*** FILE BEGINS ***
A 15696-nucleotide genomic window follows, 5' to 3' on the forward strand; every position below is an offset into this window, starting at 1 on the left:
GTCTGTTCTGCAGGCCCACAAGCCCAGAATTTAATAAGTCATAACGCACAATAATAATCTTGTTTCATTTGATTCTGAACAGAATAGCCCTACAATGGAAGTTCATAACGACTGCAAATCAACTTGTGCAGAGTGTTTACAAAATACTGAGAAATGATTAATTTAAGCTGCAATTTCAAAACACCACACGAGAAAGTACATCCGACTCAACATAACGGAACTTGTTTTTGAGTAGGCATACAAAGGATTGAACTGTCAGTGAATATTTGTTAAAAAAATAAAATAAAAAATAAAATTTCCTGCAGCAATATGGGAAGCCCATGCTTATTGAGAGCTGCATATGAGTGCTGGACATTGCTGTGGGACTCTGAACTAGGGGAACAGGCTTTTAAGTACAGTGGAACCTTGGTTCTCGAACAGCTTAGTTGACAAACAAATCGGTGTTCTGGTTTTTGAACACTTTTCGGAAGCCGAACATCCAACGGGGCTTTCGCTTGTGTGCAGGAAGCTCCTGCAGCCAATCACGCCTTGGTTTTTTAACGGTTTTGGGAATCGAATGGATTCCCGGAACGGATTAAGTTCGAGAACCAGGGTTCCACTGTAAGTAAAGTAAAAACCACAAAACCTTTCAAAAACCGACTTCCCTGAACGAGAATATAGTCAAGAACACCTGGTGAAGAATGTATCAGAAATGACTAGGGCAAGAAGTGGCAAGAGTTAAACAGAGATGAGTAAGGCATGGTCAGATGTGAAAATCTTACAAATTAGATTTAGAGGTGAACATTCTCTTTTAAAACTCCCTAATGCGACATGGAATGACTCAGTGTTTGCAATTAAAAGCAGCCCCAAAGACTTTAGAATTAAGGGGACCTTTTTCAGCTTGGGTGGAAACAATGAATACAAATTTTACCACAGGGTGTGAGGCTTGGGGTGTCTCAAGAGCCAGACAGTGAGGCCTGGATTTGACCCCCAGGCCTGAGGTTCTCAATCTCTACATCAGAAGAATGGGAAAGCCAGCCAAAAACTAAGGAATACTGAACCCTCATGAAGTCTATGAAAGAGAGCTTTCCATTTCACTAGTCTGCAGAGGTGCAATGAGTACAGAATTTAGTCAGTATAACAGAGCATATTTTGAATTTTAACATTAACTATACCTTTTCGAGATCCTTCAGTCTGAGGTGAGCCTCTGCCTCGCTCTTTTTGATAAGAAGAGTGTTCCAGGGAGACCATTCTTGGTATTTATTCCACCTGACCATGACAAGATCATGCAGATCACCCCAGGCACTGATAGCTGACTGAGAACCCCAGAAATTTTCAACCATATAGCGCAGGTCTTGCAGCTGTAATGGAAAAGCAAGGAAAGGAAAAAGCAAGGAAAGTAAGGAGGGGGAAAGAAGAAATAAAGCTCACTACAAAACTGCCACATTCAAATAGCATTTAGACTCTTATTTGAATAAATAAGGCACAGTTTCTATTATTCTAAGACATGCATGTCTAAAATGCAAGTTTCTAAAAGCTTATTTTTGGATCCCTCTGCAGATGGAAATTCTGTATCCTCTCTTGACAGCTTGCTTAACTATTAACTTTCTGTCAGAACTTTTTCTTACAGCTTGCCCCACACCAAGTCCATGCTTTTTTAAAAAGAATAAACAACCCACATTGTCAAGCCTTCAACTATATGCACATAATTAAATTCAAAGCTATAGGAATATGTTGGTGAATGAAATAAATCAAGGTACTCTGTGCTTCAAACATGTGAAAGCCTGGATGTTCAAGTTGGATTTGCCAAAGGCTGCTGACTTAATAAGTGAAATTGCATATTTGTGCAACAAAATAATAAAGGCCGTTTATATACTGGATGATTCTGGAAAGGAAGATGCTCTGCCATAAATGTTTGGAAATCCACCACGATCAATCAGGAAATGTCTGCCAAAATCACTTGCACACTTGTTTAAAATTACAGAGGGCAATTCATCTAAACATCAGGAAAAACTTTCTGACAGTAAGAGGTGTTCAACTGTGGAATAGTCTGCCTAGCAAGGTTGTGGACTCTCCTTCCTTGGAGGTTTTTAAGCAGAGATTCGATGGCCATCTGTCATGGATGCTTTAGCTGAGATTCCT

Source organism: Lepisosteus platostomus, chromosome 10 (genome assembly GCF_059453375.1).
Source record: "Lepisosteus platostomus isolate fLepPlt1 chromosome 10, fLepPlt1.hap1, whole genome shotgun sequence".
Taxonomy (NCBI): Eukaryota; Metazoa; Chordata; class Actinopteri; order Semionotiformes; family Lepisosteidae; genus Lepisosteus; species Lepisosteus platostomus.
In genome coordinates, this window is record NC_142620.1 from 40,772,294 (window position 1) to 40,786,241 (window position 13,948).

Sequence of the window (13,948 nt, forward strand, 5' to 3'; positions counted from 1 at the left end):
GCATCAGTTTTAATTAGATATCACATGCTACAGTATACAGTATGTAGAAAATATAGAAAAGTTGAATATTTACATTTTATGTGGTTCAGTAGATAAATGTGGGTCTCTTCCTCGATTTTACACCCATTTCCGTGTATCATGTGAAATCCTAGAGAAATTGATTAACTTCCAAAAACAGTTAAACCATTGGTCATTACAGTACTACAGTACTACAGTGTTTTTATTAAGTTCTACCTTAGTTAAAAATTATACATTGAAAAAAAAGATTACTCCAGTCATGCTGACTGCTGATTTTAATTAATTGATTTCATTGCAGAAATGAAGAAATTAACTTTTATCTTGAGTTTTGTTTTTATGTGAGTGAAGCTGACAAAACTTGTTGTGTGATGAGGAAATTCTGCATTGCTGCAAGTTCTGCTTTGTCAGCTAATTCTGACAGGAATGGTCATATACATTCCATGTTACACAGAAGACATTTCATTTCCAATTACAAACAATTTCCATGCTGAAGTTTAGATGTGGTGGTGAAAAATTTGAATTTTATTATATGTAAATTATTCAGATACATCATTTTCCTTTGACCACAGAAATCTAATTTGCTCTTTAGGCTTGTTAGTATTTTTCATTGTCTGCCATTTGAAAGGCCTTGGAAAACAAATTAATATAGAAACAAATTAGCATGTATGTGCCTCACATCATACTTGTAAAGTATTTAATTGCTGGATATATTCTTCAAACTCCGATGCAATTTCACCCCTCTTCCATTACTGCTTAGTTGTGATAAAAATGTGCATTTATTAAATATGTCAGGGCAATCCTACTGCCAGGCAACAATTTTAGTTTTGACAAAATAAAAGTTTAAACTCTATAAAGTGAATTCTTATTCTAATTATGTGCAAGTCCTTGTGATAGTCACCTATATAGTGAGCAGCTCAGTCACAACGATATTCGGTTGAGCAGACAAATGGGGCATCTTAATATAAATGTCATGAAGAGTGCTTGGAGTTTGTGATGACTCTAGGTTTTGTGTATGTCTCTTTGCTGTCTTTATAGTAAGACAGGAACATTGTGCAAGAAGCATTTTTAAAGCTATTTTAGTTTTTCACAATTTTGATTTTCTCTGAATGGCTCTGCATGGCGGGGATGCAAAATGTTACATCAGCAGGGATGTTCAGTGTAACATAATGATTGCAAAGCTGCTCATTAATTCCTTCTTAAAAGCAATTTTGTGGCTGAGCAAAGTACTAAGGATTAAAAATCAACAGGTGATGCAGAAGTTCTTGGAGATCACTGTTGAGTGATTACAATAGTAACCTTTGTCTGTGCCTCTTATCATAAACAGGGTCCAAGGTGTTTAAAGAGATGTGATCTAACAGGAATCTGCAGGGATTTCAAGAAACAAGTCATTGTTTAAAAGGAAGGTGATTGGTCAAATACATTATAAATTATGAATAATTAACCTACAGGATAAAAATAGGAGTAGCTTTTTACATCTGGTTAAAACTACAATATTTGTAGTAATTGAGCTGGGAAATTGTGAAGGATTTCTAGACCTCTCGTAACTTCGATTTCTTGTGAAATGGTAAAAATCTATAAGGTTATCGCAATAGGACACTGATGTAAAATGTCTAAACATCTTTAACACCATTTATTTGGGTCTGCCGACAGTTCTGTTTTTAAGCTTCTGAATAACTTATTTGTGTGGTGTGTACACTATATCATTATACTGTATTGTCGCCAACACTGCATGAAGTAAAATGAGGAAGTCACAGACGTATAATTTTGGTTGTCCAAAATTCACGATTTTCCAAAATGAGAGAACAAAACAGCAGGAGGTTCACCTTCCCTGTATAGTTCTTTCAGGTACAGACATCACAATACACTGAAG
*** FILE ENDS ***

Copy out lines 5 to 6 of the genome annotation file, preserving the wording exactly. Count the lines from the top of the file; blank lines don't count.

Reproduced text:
Taxonomy (NCBI): Eukaryota; Metazoa; Chordata; class Actinopteri; order Semionotiformes; family Lepisosteidae; genus Lepisosteus; species Lepisosteus platostomus.
In genome coordinates, this window is record NC_142620.1 from 40,772,294 (window position 1) to 40,786,241 (window position 13,948).